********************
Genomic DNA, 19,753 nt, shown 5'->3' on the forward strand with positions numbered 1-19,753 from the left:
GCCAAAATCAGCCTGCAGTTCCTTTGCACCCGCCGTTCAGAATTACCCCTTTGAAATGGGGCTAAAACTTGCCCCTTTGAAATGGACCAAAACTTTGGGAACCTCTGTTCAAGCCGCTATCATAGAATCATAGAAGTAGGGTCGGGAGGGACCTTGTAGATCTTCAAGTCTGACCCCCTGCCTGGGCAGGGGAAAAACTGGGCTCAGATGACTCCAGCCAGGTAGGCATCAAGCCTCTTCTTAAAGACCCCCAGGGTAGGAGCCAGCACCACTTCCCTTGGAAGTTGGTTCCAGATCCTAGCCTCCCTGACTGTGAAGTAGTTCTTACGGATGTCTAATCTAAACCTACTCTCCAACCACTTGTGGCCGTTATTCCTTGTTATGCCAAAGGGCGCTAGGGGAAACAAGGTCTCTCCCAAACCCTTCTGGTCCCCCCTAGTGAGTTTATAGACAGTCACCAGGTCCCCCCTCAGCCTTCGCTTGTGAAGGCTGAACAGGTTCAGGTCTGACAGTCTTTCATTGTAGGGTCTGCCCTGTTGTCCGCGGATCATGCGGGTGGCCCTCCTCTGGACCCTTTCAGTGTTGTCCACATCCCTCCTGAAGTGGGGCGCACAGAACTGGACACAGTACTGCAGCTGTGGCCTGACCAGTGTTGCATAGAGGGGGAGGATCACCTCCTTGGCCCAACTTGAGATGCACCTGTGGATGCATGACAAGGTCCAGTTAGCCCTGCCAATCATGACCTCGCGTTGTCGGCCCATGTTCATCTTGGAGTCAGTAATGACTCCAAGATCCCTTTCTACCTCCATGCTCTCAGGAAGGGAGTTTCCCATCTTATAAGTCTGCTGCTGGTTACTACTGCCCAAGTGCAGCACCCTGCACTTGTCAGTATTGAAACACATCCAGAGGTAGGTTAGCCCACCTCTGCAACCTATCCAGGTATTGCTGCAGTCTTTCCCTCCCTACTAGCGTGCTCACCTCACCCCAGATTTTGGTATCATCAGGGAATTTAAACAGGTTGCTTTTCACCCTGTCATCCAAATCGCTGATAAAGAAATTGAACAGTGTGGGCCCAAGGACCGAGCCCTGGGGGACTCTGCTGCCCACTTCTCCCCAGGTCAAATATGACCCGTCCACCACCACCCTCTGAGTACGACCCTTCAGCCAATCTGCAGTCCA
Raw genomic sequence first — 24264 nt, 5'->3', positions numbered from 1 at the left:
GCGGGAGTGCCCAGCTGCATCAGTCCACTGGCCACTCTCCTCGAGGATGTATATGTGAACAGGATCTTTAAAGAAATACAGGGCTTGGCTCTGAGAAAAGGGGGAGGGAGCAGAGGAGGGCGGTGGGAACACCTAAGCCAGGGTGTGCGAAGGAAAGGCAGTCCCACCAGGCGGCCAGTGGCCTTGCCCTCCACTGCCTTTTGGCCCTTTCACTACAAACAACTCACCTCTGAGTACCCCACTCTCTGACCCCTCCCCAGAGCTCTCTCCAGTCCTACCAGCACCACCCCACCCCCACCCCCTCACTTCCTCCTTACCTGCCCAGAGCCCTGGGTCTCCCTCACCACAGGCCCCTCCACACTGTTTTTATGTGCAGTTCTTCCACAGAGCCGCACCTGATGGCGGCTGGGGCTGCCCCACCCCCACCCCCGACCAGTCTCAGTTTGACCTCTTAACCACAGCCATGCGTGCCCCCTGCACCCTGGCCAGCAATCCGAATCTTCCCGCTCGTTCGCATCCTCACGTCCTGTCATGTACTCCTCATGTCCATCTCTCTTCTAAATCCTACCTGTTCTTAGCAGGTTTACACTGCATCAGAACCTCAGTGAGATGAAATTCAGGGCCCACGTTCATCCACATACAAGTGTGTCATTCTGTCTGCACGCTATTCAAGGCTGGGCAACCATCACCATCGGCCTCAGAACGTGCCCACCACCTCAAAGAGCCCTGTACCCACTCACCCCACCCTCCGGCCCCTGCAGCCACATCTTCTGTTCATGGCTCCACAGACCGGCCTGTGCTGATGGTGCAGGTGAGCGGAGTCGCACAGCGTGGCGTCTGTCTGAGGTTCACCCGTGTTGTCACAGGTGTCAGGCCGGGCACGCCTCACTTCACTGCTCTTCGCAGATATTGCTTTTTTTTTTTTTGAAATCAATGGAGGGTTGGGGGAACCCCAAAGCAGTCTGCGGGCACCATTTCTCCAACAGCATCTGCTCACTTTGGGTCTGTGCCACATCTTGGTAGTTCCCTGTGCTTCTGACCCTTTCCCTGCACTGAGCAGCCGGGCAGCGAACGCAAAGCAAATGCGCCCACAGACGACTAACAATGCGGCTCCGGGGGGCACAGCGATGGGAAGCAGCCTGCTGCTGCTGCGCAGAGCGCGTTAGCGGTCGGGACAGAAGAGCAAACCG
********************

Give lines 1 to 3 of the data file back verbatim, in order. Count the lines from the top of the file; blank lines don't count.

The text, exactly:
Genomic DNA, 19,753 nt, shown 5'->3' on the forward strand with positions numbered 1-19,753 from the left:
GCCAAAATCAGCCTGCAGTTCCTTTGCACCCGCCGTTCAGAATTACCCCTTTGAAATGGGGCTAAAACTTGCCCCTTTGAAATGGACCAAAACTTTGGGAACCTCTGTTCAAGCCGCTATCATAGAATCATAGAAGTAGGGTCGGGAGGGACCTTGTAGATCTTCAAGTCTGACCCCCTGCCTGGGCAGGGGAAAAACTGGGCTCAGATGACTCCAGCCAGGTAGGCATCAAGCCTCTTCTTAAAGACCCCCAGGGTAGGAGCCAGCACCACTTCCCTTGGAAGTTGGTTCCAGATCCTAGCCTCCCTGACTGTGAAGTAGTTCTTACGGATGTCTAATCTAAACCTACTCTCCAACCACTTGTGGCCGTTATTCCTTGTTATGCCAAAGGGCGCTAGGGGAAACAAGGTCTCTCCCAAACCCTTCTGGTCCCCCCTAGTGAGTTTATAGACAGTCACCAGGTCCCCCCTCAGCCTTCGCTTGTGAAGGCTGAACAGGTTCAGGTCTGACAGTCTTTCATTGTAGGGTCTGCCCTGTTGTCCGCGGATCATGCGGGTGGCCCTCCTCTGGACCCTTTCAGTGTTGTCCACATCCCTCCTGAAGTGGGGCGCACAGAACTGGACACAGTACTGCAGCTGTGGCCTGACCAGTGTTGCATAGAGGGGGAGGATCACCTCCTTGGCCCAACTTGAGATGCACCTGTGGATGCATGACAAGGTCCAGTTAGCCCTGCCAATCATGACCTCGCGTTGTCGGCCCATGTTCATCTTGGAGTCAGTAATGACTCCAAGATCCCTTTCTACCTCCATGCTCTCAGGAAGGGAGTTTCCCATCTTATAAGTCTGCTGCTGGTTACTACTGCCCAAGTGCAGCACCCTGCACTTGTCAGTATTGAAACACATCCAGAGGTAGGTTAGCCCACCTCTGCAACCTATCCAGGTATTGCTGCAGTCTTTCCCTCCCTACTAGCGTGCTCACCTCACCCCAGATTTTGGTATCATCAGGGAATTTAAACAGGTTGCTTTTCACCCTGTCATCCAAATCGCTGATAAAGAAATTGAACAGTGTGGGCCCAAGGACCGAGCCCTGGGGGACTCTGCTGCCCACTTCTCCCCAGGTCAAATATGACCCGTCCACCACCACCCTCTGAGTACGACCCTTCAGCCAATCTGCAGTCCA
Raw genomic sequence first — 24264 nt, 5'->3', positions numbered from 1 at the left: